(Source: The case for Digital Objects Identifiers (DOIs) in support of research activities, SlideShare)
A persistent identifier (or permanent Identifier or handle) is one that never changes, so that your bookmarks and links don't break when a website gets updated. DOI (Digital Object Identifier) is a permanent identifier used to uniquely identify objects. A DOI aims to be "resolvable", usually to some form of access to the information object to which the DOI refers...
... This is achieved by binding the DOI to metadata about the object, such as a URL, indicating where the object can be found. Thus, by being actionable and interoperable, a DOI differs from identifiers such as ISBNs and ISRCs which aim only to uniquely identify their referents ...
DOIs are in wide use to identify a published digital object, such as an article or a study, research reports and data sets. If you're accessing an article, you'll probably be forwarded to a reference service like JStor or ProQuest, and if your campus has a subscription with that service, you should be able to access the full text. In other words, DOIs also have built-in OpenURL functionality.
Here is an example of a citation for an academical study with a DOI:
Deschenes, Elizabeth Piper, Susan Turner, and Joan Petersilia. INTENSIVE COMMUNITY SUPERVISION IN MINNESOTA, 1990-1992: A DUAL EXPERIMENT IN PRISON DIVERSION AND ENHANCED SUPERVISED RELEASE [Computer file]. ICPSR06849-v1. Ann Arbor, MI: Inter-university Consortium for Political and Social Research [distributor], 2000. doi:10.3886/ICPSR06849
The DOI in this example is 10.3886/ICPSR06849 and it links to the URL:
DOIs are concise and easy to include in a citation and their adoption promotes access and reusability of data in modern research.
DOIs are also part of an integrated network of linkages between articles and datasets that is maintained by publishers and repositories through registration agencies like CrossRef.
The inclusion of DOIs in citations makes it much easier for your campus to see how a report or dataset generates other research, which in turn assists researchers in demonstrating the value and scientific impact of their work.
Take the most out of the past Webinar@AIMS “The case for Digital Objects Identifiers (DOIs) in support of research activities” (recording)
The webinar begins with some basic concepts on Permanent Unique Identifiers.
For more information contact: Marco Marsella (firstname.lastname@example.org)
... A number of referencing styles (including APA 6th, Chicago, and Vancouver) require that you include DOIs for publications where they have been assigned. This guarantees that others will be able to access your listed references, as DOIs offer persistence and permanence.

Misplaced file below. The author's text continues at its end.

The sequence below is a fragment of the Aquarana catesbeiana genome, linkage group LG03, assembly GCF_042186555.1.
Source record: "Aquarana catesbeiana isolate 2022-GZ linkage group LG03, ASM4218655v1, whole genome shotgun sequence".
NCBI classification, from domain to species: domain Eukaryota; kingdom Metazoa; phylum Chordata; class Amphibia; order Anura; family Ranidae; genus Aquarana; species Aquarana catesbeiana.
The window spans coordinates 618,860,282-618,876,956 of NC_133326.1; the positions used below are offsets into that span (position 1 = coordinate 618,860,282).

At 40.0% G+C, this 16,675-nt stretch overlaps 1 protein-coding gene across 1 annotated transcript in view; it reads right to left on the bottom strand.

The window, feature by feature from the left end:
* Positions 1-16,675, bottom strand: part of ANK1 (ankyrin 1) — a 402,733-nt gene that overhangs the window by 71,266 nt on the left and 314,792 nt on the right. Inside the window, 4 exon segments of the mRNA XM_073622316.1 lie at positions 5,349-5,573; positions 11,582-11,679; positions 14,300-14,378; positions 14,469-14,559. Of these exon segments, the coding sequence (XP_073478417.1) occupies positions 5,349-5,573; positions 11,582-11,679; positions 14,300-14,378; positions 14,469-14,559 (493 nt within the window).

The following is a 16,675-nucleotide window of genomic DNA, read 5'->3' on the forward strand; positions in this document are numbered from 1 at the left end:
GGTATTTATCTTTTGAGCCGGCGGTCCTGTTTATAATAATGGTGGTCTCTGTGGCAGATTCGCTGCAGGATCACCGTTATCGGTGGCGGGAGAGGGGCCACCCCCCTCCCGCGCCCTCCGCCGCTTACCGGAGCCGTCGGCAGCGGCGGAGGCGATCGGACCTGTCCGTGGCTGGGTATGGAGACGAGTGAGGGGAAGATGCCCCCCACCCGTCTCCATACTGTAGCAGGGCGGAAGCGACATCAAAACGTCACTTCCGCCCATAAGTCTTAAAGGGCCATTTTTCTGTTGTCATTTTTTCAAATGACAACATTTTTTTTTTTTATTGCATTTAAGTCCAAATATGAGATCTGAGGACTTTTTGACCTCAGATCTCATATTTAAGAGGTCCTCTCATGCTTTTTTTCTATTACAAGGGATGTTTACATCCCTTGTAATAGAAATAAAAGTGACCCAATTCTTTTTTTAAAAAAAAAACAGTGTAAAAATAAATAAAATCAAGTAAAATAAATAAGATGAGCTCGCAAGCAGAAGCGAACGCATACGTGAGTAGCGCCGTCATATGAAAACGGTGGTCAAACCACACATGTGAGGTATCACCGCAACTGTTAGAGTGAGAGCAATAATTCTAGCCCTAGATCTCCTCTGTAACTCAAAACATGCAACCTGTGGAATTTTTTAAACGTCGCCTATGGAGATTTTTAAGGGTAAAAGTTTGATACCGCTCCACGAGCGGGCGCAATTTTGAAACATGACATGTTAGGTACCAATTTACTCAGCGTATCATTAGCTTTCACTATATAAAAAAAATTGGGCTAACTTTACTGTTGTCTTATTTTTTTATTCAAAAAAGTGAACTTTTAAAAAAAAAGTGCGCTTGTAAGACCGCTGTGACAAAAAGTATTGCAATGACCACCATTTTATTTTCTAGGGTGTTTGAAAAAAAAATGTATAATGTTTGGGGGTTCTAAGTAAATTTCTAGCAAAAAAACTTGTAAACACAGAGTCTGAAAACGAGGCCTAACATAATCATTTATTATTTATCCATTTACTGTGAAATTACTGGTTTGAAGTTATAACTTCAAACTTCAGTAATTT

To check if DOIs are used with your required referencing style, see e.g., University of Newcastle Library style guides.
All that means that accurate identification of the subject of the research (as well as of the techniques and methods used) is critical to obtain reliable results ...
... Following on from this :
“How do I get a DOI for my survey?
DOIs are created/registered by publishing organizations, not by individuals. If you deposit your data with us, we'll assign a DOI for your study and it will appear in the citation on our website and in downloads.
How do I get a DOI for my report or article?
The journal/publisher of the article should assign the DOI. If your publisher isn't registering DOIs, you should encourage them to do so. The CrossRef website has useful information on how to get started.
How do I use DOIs?
Include them in your footnotes and references. Just copy and paste the citation, as you normally would, along with the DOI. By properly citing the data and including the DOI, you're giving proper credit to the investigators who conducted the research and giving the scholarly community a clearer picture of the impact of the research.
How do I demonstrate the impact of a study I've deposited with [YOUR INSTITUTION]?
The related literature link, available with each study, connects to a list of all the publications based upon your study that [YOUR INSTITUTION] has been able to find. DOIs enable [YOUR INSTITUTION] to harvest those citations more easily, because publishers submit these linkages to the DOI repositories, and [YOUR INSTITUTION] can capture them from there. If you want to help the process along (to build a complete list of citations), please
Learn more about DOIs:
- The DOI® System
- Make your work permanent and trackable with unique identifiers
- DOIs are used as Permanent Unique Identifiers (PUID) in the context of the Global Information System (GLIS) of Article 17 of the International Treaty on Plant Genetic Resources for Food and Agriculture (ITPGRFA).
- DOI as the basis for the upcoming Global Information System on Plant Genetic Resources
- Guidelines for the optimal use of Digital Object Identifiers for germplasm samples
- Permanent Unique Identifiers for germplasm (slides)
- FAIR Principles – review in context of 4TU.ResearchData
- Use oaDOI link and find an open version of the article
- Unpaywall : find open access versions of paywalled articles
- Why does ORCID matter ?
- Collect & Connect: ORCID’s integration and engagement program
- Oceanographic Data and Information Exchange